Police opened fire on protesters in the Myanmar city of Mandalay on Saturday, leaving at least two dead, according to volunteer emergency workers cited by Reuters and AFP news agencies who have reporters on the ground.
Stringers for CNN confirm that live rounds and tear gas were used to disperse people at an anti-coup protest in the city.
In video seen by CNN, a large crowd of people can be seen running away from police and taking cover.
In other footage, a person can be seen being stretchered away by medics. The condition of the patient was not immediately clear.
Two different volunteer emergency workers confirmed the latest deaths to agencies.
“Twenty people were injured and two are dead,” said Ko Aung, a leader of the Parahita Darhi volunteer emergency service, told Reuters.
“Two people were killed and about 30 others injured,” AFP reported, citing Hlaing Min Oo, the head of a Mandalay-based volunteer emergency rescue team.
“Half of the injured were shot with live rounds,” he told AFP.
Crowds gather for funeral
A young woman died on Friday after a fatal shot to the head during the anti-coup protests last week. She was the first known casualty of the pro-democracy protests that have been ongoing for weeks, following the military’s seizure of power on February 1.
Mya Thweh Thweh Khine, who recently turned 20, had been in critical condition since February 9, when she was shot in Myanmar’s capital Naypyidaw.
Crowds gathered on Sunday in Naypyidaw for her funeral.
Video from a live feed on Sunday showed a hearse with a picture of Mya Thweh Thweh Khine in front. The feed also showed a convoy of vehicles leaving a hospital.
Motorbikes were seen driving next to the convoy as the hearse proceeded through the streets in a funeral procession.
Some people on motorbikes and on the side of the road were seen raising the anti-government three-finger salute from the “Hunger Games” movie franchise as the convoy drove through.
“We swear that we will continue protesting against military dictatorship until we can get rid of this regime, according to the wish of Mya Thweh Thweh Khine and the wishes of all the generations in this era,” Maung Maung Swe, a National League for Democracy MP, said at the Sunday ceremony.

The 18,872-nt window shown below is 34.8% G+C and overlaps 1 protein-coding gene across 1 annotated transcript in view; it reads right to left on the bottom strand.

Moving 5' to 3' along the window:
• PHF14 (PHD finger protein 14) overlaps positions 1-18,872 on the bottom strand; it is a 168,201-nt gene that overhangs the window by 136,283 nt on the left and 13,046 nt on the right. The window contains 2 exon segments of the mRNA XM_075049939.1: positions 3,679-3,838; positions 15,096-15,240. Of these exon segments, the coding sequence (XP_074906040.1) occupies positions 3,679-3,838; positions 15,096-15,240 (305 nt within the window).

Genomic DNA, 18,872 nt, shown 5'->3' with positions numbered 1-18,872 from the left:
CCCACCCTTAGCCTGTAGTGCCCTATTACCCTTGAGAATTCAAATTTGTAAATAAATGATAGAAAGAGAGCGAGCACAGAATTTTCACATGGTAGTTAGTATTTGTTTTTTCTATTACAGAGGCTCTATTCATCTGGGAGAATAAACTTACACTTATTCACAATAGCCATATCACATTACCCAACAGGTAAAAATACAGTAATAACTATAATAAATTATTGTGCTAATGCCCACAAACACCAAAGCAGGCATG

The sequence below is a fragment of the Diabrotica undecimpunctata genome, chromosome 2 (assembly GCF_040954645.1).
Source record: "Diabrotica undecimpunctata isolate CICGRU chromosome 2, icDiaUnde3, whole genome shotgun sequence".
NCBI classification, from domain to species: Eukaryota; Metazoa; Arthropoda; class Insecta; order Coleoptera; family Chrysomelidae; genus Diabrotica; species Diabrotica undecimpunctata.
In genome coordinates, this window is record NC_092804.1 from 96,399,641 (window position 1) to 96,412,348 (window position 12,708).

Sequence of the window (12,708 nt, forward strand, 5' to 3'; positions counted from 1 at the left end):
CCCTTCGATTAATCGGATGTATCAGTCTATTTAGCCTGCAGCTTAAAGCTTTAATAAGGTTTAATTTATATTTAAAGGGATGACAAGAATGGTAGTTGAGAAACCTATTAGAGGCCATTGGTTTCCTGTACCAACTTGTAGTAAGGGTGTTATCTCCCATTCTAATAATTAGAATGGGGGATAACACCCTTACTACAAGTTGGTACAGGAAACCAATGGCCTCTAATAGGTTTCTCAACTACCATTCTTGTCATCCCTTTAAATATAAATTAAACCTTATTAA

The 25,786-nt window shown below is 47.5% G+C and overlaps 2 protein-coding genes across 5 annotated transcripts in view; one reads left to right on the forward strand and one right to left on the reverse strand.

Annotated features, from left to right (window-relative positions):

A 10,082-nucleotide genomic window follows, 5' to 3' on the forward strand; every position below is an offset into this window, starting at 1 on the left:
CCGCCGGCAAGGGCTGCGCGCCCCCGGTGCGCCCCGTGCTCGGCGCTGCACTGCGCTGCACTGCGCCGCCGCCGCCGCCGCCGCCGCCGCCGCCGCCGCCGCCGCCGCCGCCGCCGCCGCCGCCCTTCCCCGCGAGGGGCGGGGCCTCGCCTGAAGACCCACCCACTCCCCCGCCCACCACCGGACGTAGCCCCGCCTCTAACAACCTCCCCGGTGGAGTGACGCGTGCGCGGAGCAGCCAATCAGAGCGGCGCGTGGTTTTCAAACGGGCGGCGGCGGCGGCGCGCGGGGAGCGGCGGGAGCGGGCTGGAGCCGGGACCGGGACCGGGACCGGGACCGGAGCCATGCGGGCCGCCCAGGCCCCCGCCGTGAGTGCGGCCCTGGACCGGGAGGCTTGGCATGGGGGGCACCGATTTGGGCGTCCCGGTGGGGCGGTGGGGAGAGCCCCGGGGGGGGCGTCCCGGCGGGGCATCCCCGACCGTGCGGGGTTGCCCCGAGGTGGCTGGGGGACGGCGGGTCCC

In 2011, Myanmar’s military began opening the country up from the rule of a string of ruthless dictators and established reforms that allowed for democratic elections in 2015, in which ousted leader Aung San Suu Kyi won in a landslide and formed the first civilian government since 1962.
Protests and civil disobedience movements against the military coup on February 1 have been the biggest in decades, with thousands calling for Suu Kyi to be released from detention and power handed back to civilian control.
The Assistance Association for Political Prisoners, a human rights group, said in a statement that it had verified 569 arrests related to the coup since February 1.
However Saturday’s violence does not appear to have deterred protesters from taking to the streets for a 16th consecutive day. On Sunday, demonstrators could be seen on live streams from news agencies chanting slogans and waving flags from motorbikes in Myitkyina, the capital of Kachin state in northern Myanmar.
Facebook said it deleted a page run by the Myanmar military from the social media platform on Sunday for “repeated violations of our Community Standards prohibiting incitement of violence and coordinating harm,” according to a statement provided to Reuters by Rafael Frankel, Facebook’s director of public policy.
CNN has asked Facebook for further details but has not received a response.
It comes after Myanmar Academy Award-winning actress Paing Phyo Thu went into hiding with her director husband Na Gyi on Thursday along with other celebrities opposing the coup who were added to an arrest list.
Concerns had been growing over the potential for violence in Myanmar as protesters urge supporters to take to the streets in defiance of the military generals who have deployed troops in major cities.
The United Nations special rapporteur on human rights in Myanmar, Tom Andrews, said earlier in the week he was “terrified” of the potential for violence if the planned mass protests and military troops converge.